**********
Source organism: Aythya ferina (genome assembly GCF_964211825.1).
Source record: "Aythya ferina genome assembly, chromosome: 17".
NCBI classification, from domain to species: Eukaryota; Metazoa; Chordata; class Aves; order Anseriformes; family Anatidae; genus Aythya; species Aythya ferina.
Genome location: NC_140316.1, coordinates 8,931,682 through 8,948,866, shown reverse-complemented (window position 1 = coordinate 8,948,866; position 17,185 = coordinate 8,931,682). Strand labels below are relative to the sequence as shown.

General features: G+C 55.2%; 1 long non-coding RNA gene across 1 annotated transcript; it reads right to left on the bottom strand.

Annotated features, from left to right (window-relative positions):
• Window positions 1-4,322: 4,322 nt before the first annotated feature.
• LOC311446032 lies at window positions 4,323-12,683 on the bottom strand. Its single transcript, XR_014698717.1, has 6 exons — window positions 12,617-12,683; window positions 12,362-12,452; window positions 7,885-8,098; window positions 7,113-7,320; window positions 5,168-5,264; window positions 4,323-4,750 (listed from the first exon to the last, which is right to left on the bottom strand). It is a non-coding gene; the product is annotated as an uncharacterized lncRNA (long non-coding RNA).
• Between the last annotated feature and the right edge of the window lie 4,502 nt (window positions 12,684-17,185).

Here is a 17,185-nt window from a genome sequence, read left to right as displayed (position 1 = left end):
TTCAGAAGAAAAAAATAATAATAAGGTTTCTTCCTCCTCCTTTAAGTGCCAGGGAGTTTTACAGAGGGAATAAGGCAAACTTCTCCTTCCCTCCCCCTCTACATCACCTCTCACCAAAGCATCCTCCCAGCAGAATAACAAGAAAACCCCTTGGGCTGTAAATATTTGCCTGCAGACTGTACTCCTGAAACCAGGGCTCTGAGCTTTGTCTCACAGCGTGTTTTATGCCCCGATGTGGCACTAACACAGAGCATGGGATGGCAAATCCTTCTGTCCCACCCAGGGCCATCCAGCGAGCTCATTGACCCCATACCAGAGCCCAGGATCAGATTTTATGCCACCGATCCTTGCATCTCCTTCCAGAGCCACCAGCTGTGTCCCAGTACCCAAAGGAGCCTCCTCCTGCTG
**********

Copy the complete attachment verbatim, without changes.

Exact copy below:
Source organism: Aythya ferina (genome assembly GCF_964211825.1).
Source record: "Aythya ferina genome assembly, chromosome: 17".
NCBI classification, from domain to species: Eukaryota; Metazoa; Chordata; class Aves; order Anseriformes; family Anatidae; genus Aythya; species Aythya ferina.
Genome location: NC_140316.1, coordinates 8,931,682 through 8,948,866, shown reverse-complemented (window position 1 = coordinate 8,948,866; position 17,185 = coordinate 8,931,682). Strand labels below are relative to the sequence as shown.

General features: G+C 55.2%; 1 long non-coding RNA gene across 1 annotated transcript; it reads right to left on the bottom strand.

Annotated features, from left to right (window-relative positions):
• Window positions 1-4,322: 4,322 nt before the first annotated feature.
• LOC311446032 lies at window positions 4,323-12,683 on the bottom strand. Its single transcript, XR_014698717.1, has 6 exons — window positions 12,617-12,683; window positions 12,362-12,452; window positions 7,885-8,098; window positions 7,113-7,320; window positions 5,168-5,264; window positions 4,323-4,750 (listed from the first exon to the last, which is right to left on the bottom strand). It is a non-coding gene; the product is annotated as an uncharacterized lncRNA (long non-coding RNA).
• Between the last annotated feature and the right edge of the window lie 4,502 nt (window positions 12,684-17,185).

Here is a 17,185-nt window from a genome sequence, read left to right as displayed (position 1 = left end):
TTCAGAAGAAAAAAATAATAATAAGGTTTCTTCCTCCTCCTTTAAGTGCCAGGGAGTTTTACAGAGGGAATAAGGCAAACTTCTCCTTCCCTCCCCCTCTACATCACCTCTCACCAAAGCATCCTCCCAGCAGAATAACAAGAAAACCCCTTGGGCTGTAAATATTTGCCTGCAGACTGTACTCCTGAAACCAGGGCTCTGAGCTTTGTCTCACAGCGTGTTTTATGCCCCGATGTGGCACTAACACAGAGCATGGGATGGCAAATCCTTCTGTCCCACCCAGGGCCATCCAGCGAGCTCATTGACCCCATACCAGAGCCCAGGATCAGATTTTATGCCACCGATCCTTGCATCTCCTTCCAGAGCCACCAGCTGTGTCCCAGTACCCAAAGGAGCCTCCTCCTGCTG